Another reason to love and support the public library <3
I got this 3‐D printed at the Toronto Reference Library! :D If you live in Toronto, the 3D printers are also available at the Fort York branch and the Scarborough Civic Centre branch.
Back in February I was feeling really blah and stressed out at work. So I decided to sign up for a course that has absolutely nothing to do with my job, which was the 3D printing certificate class at the library. Once people complete the class, they can book the 3D printers to use whenever they’re available. They charge a very reasonable 5 cents per minute for the use of the printer, and that was all. One can choose from many colours of plastic, and staff is there to help if anyone needs technical support.
I once saw someone wearing a 3D printed bracelet and I was really impressed, so I’ve always wanted to make one. But of course I have not idea how to design one! So I downloaded one I liked best from Thingiverse, called the Subdivision Bracelet.
I must be honest that, after 3 months, I don’t remember much from the certificate course so I had no clue what to do after downloading the file. Kind of embarrassing. Good thing Mike was there as well and he’s very techy. And the library staff were very cool with dropping us hints and reminders as we appeared to be cluelessly flipping through our notes trying to figure out what the next steps are and all the settings we should be adjusting.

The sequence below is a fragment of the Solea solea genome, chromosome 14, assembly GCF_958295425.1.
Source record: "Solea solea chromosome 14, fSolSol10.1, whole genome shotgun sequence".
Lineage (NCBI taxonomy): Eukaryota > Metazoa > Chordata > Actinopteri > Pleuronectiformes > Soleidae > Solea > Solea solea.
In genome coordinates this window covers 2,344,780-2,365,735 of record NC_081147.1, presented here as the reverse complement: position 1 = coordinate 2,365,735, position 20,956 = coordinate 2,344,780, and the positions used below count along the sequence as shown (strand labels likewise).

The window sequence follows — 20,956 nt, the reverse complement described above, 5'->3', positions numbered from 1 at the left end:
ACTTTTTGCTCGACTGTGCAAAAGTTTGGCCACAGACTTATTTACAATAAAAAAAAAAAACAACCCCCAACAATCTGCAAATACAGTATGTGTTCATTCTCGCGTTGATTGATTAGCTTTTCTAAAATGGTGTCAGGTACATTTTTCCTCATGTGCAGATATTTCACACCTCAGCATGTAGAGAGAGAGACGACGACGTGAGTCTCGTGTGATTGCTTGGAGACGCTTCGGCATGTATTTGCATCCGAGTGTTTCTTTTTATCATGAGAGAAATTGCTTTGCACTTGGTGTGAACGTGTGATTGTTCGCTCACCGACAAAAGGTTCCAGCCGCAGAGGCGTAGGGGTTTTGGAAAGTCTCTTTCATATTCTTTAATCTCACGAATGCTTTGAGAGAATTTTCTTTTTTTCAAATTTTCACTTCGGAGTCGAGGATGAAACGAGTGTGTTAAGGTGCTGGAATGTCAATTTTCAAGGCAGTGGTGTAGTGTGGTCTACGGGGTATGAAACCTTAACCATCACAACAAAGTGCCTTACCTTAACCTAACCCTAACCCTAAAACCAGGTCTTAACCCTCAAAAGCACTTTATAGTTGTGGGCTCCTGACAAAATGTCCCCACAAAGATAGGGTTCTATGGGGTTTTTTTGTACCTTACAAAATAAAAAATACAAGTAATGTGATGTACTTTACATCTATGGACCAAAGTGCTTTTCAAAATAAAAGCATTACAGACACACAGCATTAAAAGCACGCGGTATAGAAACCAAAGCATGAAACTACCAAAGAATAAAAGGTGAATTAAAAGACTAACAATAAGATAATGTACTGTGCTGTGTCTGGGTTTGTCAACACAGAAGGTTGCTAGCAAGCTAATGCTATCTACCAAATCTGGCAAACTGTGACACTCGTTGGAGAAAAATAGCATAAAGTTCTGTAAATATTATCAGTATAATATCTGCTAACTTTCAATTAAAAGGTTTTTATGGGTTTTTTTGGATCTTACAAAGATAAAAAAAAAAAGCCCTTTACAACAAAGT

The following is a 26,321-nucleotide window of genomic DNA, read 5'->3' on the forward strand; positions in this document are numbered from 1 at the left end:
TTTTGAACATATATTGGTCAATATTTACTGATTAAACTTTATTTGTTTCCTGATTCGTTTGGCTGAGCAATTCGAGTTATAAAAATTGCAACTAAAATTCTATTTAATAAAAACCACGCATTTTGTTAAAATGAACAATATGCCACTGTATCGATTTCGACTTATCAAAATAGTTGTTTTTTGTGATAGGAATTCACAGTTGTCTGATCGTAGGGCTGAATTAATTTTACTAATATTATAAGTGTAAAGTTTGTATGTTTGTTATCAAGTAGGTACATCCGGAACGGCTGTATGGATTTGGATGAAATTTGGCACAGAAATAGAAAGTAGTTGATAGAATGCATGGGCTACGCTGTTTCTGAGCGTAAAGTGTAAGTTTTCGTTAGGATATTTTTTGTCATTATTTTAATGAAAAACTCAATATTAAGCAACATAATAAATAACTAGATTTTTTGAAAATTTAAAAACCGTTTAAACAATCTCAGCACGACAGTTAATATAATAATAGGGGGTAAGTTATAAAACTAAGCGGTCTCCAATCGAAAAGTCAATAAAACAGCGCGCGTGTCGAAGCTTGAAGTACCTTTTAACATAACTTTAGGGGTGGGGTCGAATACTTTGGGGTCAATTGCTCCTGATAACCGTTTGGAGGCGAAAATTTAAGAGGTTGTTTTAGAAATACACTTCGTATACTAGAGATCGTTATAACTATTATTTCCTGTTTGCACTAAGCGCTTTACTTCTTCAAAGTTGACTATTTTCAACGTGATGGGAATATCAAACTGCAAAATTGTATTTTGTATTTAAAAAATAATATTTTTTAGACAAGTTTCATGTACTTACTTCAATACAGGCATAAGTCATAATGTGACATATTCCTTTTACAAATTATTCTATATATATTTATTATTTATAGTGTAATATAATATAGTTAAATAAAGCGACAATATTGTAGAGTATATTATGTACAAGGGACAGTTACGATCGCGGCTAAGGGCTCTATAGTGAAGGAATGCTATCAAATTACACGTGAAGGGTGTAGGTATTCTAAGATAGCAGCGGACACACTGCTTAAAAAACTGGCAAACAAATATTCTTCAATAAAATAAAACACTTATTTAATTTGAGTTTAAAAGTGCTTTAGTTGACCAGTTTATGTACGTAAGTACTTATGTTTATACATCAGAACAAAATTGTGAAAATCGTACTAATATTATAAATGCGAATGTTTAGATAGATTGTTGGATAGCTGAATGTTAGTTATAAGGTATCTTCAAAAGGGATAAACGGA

Our first try didn’t go so well. For some unknown reason the printer stopped working properly. Not only did the kind library staff not charge me for the failed piece, they offered to try printing another for me the next morning on a different machine, and I’d just have to go and pick it up!
I think the staff were also wanting to take the opportunity to test out an intricate project on a new machine, but I thought they were super kind to offer!
And it worked! It took just over 2 hours to print and costs about $8. Here’s a different side of it.
I understand the 3D printer as kind of like a very precise automated glue gun, which squeezes out thin lines of hot melted glue to build a form. You can see the lines of glue pretty clearly in the picture above, and under the super macro lens.
And this is how it looks on an arm :)
The surfaces are less smooth than I imagined, I think it can be improved by sanding, but I think I might be too lazy to do that :S I’m OK with the way it is.
I’m thinking of going back to make some Christmas gifts this year :D
Have a lovely weekend, everyone!